Millennium Post

Fear of catharsis

Khan Market has been the nucleus of Delhi’s upstart shopaholics, a must-visit for the capital’s fashionistas and trendy young people looking for a thrilling experience. Considered to be India’s most expensive real estate for retail, Khan Market has a pulsating vibe, enticing devoted connoisseurs to walk the pavement for fashion, jewellery, books, leather products and homewares.
Named in honour of Khan Abdul Ghaffar Khan (Frontier Gandhi), this shopping destination started off as a grocery market in 1951. Khan Market looks like any other outdoor market in Delhi – a crowded inner lane, uneven pavement, spontaneous potholes and an occasional pile of garbage or a stray dog. Like the others, this U-shaped market is not the easiest to navigate, but many of its patrons wouldn’t dream of shopping there without the ‘right’ footwear – high, high heels.
But this shoppers’ paradise is all set to get a facelift soon. However, shopkeepers hope that this spot will avoid the nightmare of the Connaught Place (CP) redevelopment project and the transition will be quick and smooth.
According to the plan, this 63-year-old market is set to get a centralised AC plant and a common effluent treatment plant. An extensive underground parking with tunnel links to the nearest metro station has also been planned. An emergency ramp, a multi-storied mall, a multiplex and an al fresco walking space will also add on to the list.
Sanjiv Mehra, president of Khan Market Traders’ Association says: ‘We are happy with the renovation project. However, it must be executed in a systematic and planned manner. Something good is being done for the market. It will definitely benefit the shopkeepers. Parking and fire safety are major issues and we hope that these will be addressed in the renovation proposal.’ The idea for the Khan Market redevelopment project was conceived in March 2011 by the Union urban development ministry. NDMC officials, however, are confident of avoiding the nightmare that CP experienced while the makeover took place. The CP facelift plan was first conceived in 2004 and set in motion in 2008. It started as a two-year project but missed the completion deadline five times and finally ended three years behind schedule with almost nine times over budget.
Om Prakash Mishra, Director (IT/Project/Building), NDMC says: ‘New Delhi is one of the areas that has been nominated as a world heritage site. At a soon-to-be held meeting in Doha, India has to present its case before the international committee as to what are the steps being taken to preserve it as a world heritage site. Therefore, we have planned to renovate these markets. We will also build interpretation centre in these markets for tourists who want to know more about the heritage of such places. We will restore it as a cultural market. NDMC has also decided that the restoration will not come at the cost of existing retailers there.’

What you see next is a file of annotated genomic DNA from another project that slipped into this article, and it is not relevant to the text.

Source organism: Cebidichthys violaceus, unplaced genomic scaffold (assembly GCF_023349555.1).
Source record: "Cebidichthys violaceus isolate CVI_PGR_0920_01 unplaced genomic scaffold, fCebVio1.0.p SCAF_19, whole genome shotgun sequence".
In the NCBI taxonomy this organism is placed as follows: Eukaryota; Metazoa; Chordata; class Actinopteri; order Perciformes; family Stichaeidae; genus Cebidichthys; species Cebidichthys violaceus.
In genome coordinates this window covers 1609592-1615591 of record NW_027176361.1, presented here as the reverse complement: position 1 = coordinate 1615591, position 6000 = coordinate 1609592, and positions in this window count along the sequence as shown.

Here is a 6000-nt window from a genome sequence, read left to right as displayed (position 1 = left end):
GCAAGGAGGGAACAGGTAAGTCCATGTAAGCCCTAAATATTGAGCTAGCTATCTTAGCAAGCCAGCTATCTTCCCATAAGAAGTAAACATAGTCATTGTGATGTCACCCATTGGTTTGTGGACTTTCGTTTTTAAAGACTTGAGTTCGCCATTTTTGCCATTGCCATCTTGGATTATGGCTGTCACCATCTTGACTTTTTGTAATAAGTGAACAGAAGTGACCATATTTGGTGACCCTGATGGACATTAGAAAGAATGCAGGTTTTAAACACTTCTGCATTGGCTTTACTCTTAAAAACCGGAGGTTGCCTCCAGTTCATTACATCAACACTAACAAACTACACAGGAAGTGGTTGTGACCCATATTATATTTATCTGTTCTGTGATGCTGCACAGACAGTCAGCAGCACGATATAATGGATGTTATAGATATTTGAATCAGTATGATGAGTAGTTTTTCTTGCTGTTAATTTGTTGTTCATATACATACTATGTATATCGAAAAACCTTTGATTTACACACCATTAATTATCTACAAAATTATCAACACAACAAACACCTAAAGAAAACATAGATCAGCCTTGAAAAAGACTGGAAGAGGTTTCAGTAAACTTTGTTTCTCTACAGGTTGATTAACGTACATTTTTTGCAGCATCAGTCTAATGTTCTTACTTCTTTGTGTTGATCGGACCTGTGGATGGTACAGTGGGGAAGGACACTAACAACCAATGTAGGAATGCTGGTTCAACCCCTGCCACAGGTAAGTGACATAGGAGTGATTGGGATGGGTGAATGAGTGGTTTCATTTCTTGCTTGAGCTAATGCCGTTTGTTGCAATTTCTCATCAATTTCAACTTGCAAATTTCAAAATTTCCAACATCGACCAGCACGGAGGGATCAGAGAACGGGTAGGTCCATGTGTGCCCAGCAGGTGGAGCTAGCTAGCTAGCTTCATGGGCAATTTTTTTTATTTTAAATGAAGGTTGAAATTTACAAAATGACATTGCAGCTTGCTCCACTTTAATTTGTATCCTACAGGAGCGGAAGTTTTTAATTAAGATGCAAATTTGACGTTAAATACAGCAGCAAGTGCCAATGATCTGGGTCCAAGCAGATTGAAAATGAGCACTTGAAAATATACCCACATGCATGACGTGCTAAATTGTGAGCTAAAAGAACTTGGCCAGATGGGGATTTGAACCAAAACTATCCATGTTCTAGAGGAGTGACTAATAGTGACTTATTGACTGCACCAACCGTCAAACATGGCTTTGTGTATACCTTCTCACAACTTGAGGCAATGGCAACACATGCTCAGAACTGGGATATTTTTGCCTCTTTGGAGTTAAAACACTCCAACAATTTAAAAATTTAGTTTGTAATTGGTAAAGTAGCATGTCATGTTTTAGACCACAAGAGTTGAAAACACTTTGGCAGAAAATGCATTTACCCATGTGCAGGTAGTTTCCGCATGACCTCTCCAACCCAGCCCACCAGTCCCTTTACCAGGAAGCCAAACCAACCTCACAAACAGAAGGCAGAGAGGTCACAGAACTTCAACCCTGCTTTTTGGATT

Retailers and shop-keepers at Khan Market, however, have mixed opinions.
Khan Chacha’s Mohd. Salim says the renovation should take place really fast. He also believes that his customers enjoy a different charm while shopping in Khan Market which will not be the case in a shopping mall. 
Echoing this same thought is Swati Rana, the store manager at Da Milano, an exquisite leather boutique in Khan Market. She says: ‘Street side charm is completely different. It gives a different experience altogether. There are several problems here but those can be addressed and rectified. Mall culture cannot be an alternative in this case.’
For some, company-run stores will never match up to the service provided by family-run shops. Haripad Das, owner of Saraswati Publication House says: ‘Our business has been hit considerably over the past few years. There is no proper parking facility here. There used to be a rush in this market few years ago but now, gradually it seems to be losing its charm. I hope that with this renovation plan, my business will also get back its shine.’ Saraswati Publications is one of the oldest only-Bengali publication stores in Khan Market. 
Mansi, the merchandiser at Ogaan says: ‘I really don’t know how to react to this news. Khan Market has a history of its own and is ranked as one of the best markets in Asia. If the plan is executed, the whole essence will vanish. Customers will be bound to try out the hit-and-trial method with so many choices opened up in front of them.’ Ogaan is one of the country’s oldest multi-designer fashion boutiques and houses collections from contemporary labels like Bodice, 11:11 by CellDSGN and NorBlack NorWhite.
Balraj Bahri Malhotra, the founder and owner of Bahrisons Bookshop in Khan Market moved to Delhi as a teenager. He, along with his son Anuj, now runs one of Delhi’s best-stocked bookshops. Anuj says: ‘NDMC hasn’t approached the traders’ association, as far as I know. The proposal of a makeover has not been presented to us yet. I have read about it only in newspapers but I still don’t know the reality.’
What remains to be seen is how the contours of Khan Market traverse this lane of change and come up with a befitting alternative. The escalating rents, gleaming brand stores, young trendsetters and a loyal clientele – all attribute to a flourishing retail trade and what one needs to witness is how this heritage market makes it to the New York-kind lifestyle, a city that never sleeps syndrome smoothly.
— With Inputs from Ankush Vats
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